At any given moment on any given day, the FAA monitors over 140,000 flights crisscrossing the skies over North America. Can you visualize it? Probably not. Because at a certain point, when numbers become too large it becomes nearly impossible to visualize. That’s why I love this TED talk about data visualization and crowdsourced art. As artist Aaron Koblin says during the talk, “Our lives are being driven by data, and the presentation of that data is an opportunity for us to make some amazing interfaces that tell great stories.”
During the talk, Koblin talks about a crowdsourced tribute video for the Johnny Cash song, “Ain’t No Grave.” At eight frames a second, they allowed individuals to draw a single frame that would get woven into the music video, creating a blend of artistic styles that make the work undulate like a watercolor painting come to life.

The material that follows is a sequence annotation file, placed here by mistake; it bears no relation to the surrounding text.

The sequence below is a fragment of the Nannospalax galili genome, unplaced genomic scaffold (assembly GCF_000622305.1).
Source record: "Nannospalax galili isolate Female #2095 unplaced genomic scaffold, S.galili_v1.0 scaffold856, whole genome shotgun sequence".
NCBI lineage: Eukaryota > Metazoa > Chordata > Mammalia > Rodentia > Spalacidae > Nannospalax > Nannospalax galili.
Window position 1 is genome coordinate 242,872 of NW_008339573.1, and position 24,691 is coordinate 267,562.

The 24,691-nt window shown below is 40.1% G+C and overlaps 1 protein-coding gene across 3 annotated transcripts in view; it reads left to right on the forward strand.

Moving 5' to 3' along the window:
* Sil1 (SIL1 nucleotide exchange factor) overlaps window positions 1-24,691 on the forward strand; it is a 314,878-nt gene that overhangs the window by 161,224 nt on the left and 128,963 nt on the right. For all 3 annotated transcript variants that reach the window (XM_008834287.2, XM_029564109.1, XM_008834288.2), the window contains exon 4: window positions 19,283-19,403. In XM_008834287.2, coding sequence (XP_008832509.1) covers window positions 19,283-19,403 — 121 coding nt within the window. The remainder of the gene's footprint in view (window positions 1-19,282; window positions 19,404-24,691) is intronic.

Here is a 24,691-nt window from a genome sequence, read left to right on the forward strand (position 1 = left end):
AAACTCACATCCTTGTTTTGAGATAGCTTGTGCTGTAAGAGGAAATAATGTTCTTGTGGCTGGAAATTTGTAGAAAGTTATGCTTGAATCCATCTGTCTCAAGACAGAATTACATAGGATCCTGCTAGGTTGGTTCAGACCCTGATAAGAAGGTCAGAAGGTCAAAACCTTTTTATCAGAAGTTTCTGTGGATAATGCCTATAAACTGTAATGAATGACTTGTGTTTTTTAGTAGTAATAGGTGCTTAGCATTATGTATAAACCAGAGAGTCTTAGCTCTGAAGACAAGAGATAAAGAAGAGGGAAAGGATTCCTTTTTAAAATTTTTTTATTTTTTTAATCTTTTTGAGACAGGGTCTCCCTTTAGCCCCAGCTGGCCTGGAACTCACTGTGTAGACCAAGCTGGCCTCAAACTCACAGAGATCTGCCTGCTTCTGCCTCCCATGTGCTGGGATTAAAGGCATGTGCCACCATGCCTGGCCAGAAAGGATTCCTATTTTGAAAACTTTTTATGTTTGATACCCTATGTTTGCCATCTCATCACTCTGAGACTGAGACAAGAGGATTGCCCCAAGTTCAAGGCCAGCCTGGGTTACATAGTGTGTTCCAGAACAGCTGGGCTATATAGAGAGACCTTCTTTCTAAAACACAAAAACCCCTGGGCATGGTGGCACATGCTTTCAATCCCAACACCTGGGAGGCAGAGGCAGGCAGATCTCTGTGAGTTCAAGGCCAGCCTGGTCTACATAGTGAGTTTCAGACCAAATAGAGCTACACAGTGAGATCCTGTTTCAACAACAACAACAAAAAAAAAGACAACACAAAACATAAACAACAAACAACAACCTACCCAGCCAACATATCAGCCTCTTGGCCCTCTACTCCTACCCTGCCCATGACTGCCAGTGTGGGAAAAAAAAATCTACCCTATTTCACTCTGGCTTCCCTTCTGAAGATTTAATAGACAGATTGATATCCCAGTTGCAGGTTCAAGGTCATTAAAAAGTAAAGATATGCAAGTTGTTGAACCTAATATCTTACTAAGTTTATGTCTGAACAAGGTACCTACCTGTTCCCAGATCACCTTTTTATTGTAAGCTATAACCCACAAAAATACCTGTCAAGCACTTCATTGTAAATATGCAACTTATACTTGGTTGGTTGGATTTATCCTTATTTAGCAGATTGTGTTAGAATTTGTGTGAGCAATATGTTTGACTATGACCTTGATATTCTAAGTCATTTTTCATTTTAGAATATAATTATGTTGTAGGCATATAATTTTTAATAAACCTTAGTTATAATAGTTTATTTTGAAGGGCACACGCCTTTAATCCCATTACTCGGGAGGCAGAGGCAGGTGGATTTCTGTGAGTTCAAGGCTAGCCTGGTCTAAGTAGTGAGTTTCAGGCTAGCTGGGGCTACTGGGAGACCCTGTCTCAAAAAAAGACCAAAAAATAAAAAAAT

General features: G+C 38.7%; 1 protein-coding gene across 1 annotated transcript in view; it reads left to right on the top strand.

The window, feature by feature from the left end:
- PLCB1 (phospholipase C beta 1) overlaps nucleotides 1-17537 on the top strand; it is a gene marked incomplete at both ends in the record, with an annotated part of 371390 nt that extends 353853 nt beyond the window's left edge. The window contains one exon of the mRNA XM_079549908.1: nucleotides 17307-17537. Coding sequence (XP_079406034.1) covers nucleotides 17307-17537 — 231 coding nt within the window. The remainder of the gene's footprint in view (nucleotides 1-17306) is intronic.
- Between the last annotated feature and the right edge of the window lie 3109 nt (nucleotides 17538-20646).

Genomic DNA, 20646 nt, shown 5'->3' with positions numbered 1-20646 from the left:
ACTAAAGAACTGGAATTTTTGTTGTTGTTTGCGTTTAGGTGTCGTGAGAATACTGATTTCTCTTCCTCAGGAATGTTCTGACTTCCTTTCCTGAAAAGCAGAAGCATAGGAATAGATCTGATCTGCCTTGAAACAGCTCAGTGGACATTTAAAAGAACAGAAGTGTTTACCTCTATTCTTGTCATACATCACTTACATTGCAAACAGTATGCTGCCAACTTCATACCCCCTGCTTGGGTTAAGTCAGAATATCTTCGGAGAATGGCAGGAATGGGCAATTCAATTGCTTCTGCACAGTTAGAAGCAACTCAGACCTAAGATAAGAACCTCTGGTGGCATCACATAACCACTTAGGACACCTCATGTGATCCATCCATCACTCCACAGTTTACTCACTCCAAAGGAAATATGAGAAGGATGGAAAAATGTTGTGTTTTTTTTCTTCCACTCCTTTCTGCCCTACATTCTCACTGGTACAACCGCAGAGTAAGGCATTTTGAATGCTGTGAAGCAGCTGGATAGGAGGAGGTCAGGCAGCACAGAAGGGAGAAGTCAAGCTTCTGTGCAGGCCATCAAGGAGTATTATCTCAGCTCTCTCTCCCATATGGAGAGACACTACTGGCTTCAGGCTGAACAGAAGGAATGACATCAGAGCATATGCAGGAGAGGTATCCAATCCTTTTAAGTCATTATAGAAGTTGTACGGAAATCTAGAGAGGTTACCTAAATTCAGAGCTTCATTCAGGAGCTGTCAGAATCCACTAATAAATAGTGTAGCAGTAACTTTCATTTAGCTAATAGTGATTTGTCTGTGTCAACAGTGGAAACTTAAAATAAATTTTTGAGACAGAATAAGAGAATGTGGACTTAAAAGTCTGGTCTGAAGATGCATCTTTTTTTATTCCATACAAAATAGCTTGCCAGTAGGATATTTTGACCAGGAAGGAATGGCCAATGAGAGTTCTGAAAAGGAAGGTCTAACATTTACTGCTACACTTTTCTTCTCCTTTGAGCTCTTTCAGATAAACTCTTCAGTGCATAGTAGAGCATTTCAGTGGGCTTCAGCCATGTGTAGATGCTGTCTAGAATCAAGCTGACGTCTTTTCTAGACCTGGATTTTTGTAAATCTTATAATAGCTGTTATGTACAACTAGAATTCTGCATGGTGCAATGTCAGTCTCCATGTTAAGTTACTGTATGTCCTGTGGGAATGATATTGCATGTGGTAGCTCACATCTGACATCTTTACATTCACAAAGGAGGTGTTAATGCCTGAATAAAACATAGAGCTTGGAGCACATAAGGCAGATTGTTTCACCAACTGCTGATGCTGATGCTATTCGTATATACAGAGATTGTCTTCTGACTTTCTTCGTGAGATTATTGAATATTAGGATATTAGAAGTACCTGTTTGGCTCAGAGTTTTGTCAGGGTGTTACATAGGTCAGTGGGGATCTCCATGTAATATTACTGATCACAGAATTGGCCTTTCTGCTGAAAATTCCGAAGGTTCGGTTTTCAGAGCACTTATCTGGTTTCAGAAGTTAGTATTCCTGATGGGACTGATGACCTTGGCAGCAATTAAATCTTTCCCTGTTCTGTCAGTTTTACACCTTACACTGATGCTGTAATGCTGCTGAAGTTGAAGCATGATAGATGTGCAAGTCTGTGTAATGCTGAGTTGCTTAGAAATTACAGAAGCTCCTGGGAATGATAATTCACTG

Chris Jordan is another artist who uses data as a paintbrush, translating our culture’s habits of mass consumption into pieces of artwork that the staggering numbers into perspective. In this picture, titled Can Seurat, he shows 106,000 aluminum cans, the number used in the US every thirty seconds.Or consider this humble infographic from Good Magazine that demonstrates how much fuel it takes to power a single light bulb for an entire year.No matter how much data there is, if you can show it in a single picture or a single slide, it becomes that much easier to understand. Whether we’re planners explaining the strategic idea to clients or creatives or we’re creatives trying to explain the idea to clients and consumers, ultimately our job is to help people visualize the possibilities, because everyone needs to see how the idea can come to life.